NCPA - National Center for Policy Analysis


January 6, 2006

The United States is in the middle of the biggest hospital-construction boom in a half-century. During the past five years the hospital industry has spent 47 percent more on new facilities than it did in the previous five years, according to the Census Bureau.

New hospitals don't mean more beds. Instead, the money is being spent on more luxurious buildings and other amenities, including more:

  • Private rooms -- the nation's hospital system moves from semiprivate to private rooms.
  • Technology -- including bedside Internet connections and expensive air-conditioning and filtration systems to keep infections from spreading.
  • Suburban locations -- hospital beds are being shifted from inner cities to growing suburbs, where the most-affluent and best-insured people live.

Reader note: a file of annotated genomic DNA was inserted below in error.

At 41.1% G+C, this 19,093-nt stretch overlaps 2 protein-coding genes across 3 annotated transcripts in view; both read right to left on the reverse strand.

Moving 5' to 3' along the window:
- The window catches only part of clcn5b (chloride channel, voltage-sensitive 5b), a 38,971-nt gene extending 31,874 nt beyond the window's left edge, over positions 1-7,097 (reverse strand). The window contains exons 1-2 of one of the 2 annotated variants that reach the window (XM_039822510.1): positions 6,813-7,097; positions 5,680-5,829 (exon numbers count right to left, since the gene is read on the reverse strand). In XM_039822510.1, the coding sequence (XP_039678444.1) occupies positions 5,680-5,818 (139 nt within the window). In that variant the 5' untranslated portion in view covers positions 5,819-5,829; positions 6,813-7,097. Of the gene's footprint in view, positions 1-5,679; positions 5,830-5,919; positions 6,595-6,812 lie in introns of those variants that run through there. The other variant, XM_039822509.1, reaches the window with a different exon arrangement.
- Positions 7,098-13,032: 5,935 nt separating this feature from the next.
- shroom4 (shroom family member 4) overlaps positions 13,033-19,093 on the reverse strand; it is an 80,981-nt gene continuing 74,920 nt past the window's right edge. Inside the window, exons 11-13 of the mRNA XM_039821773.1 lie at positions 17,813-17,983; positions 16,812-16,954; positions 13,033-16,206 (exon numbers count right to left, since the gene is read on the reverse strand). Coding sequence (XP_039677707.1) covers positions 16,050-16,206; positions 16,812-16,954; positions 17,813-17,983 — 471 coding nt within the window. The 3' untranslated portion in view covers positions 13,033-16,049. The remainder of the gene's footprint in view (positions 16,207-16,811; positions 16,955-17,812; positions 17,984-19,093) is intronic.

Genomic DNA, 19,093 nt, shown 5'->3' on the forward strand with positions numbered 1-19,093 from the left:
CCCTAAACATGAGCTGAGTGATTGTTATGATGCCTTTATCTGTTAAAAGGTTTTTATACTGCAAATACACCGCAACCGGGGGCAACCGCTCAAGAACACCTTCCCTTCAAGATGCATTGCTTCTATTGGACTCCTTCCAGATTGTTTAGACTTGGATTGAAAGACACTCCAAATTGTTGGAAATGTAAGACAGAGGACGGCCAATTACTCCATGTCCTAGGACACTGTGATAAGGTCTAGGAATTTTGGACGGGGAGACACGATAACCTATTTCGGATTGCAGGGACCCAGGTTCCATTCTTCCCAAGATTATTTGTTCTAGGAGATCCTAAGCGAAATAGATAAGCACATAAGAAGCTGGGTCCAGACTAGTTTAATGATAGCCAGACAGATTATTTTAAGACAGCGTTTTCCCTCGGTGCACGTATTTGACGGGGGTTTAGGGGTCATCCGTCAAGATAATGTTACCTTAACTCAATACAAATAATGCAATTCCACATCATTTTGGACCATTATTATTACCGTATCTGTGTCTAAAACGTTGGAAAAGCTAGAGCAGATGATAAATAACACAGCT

Some researchers fear the new hospitals will drive up costs without improving patient survival rates and widen the gap between the medical care provided to the rich and that available to the poor.

Others say the new hospitals will provide an affluent, aging society the top-notch medical care it expects and may restrain health care costs through increased competition.

Source: Dennis Cauchon and Julie Appleby, "Hospital building booms in 'burbs: Facilities stress high-tech care," USA Today, January 3, 2006.

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